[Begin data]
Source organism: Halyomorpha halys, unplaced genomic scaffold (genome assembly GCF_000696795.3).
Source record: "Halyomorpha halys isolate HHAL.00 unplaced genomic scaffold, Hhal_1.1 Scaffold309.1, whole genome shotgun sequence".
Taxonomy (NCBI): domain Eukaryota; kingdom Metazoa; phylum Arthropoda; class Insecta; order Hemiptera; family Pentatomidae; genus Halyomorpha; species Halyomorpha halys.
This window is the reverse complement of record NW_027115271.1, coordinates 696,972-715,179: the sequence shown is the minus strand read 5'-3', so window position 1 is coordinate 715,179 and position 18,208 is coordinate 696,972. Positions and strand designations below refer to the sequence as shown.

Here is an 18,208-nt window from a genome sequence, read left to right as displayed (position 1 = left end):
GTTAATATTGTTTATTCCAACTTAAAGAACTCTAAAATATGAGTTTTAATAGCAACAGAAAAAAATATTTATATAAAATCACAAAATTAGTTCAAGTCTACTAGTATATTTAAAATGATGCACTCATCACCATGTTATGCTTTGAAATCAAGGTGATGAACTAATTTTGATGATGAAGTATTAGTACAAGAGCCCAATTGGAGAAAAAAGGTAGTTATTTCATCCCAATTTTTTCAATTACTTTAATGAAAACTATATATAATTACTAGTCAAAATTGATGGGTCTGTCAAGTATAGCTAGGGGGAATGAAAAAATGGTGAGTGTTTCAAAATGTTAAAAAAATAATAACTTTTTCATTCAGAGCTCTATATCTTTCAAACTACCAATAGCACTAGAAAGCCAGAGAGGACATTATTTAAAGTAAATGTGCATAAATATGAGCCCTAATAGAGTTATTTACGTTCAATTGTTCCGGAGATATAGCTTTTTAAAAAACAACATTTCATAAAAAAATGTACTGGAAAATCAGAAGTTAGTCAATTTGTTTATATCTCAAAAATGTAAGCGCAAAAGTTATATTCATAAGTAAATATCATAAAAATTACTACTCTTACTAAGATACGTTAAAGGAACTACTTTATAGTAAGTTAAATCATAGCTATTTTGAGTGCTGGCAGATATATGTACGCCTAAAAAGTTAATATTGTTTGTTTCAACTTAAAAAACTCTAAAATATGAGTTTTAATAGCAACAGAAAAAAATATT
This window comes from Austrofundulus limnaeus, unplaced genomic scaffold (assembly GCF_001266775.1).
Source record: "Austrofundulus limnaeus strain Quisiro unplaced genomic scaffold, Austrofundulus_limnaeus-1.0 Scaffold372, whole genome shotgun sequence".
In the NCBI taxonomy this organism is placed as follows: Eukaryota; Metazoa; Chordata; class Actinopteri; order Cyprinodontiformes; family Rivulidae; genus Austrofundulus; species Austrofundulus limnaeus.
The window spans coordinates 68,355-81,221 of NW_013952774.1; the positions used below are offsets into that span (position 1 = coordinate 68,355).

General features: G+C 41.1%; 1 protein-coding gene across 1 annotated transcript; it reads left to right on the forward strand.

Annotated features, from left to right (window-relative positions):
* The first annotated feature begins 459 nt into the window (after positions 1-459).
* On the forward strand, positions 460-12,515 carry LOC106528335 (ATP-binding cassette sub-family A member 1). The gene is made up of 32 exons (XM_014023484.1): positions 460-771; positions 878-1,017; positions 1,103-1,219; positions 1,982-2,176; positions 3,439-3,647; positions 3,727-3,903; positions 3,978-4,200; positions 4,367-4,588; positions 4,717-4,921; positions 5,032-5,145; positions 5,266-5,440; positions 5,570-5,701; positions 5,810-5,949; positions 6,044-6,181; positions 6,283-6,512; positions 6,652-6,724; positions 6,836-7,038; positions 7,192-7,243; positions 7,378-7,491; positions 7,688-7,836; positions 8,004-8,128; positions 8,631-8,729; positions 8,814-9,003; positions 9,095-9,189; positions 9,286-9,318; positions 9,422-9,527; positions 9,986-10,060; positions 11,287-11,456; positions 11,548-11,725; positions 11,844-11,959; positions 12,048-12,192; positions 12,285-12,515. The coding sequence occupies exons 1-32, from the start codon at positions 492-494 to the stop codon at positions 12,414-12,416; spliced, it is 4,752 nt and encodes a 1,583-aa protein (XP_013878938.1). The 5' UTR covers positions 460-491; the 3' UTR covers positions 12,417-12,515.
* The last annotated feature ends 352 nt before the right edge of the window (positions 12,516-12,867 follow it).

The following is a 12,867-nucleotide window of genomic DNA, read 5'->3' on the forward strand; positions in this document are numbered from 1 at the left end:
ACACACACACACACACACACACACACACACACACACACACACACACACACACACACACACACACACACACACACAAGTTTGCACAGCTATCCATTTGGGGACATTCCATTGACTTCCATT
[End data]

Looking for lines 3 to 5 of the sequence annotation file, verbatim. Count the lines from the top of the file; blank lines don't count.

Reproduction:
Taxonomy (NCBI): domain Eukaryota; kingdom Metazoa; phylum Arthropoda; class Insecta; order Hemiptera; family Pentatomidae; genus Halyomorpha; species Halyomorpha halys.
This window is the reverse complement of record NW_027115271.1, coordinates 696,972-715,179: the sequence shown is the minus strand read 5'-3', so window position 1 is coordinate 715,179 and position 18,208 is coordinate 696,972. Positions and strand designations below refer to the sequence as shown.

Here is an 18,208-nt window from a genome sequence, read left to right as displayed (position 1 = left end):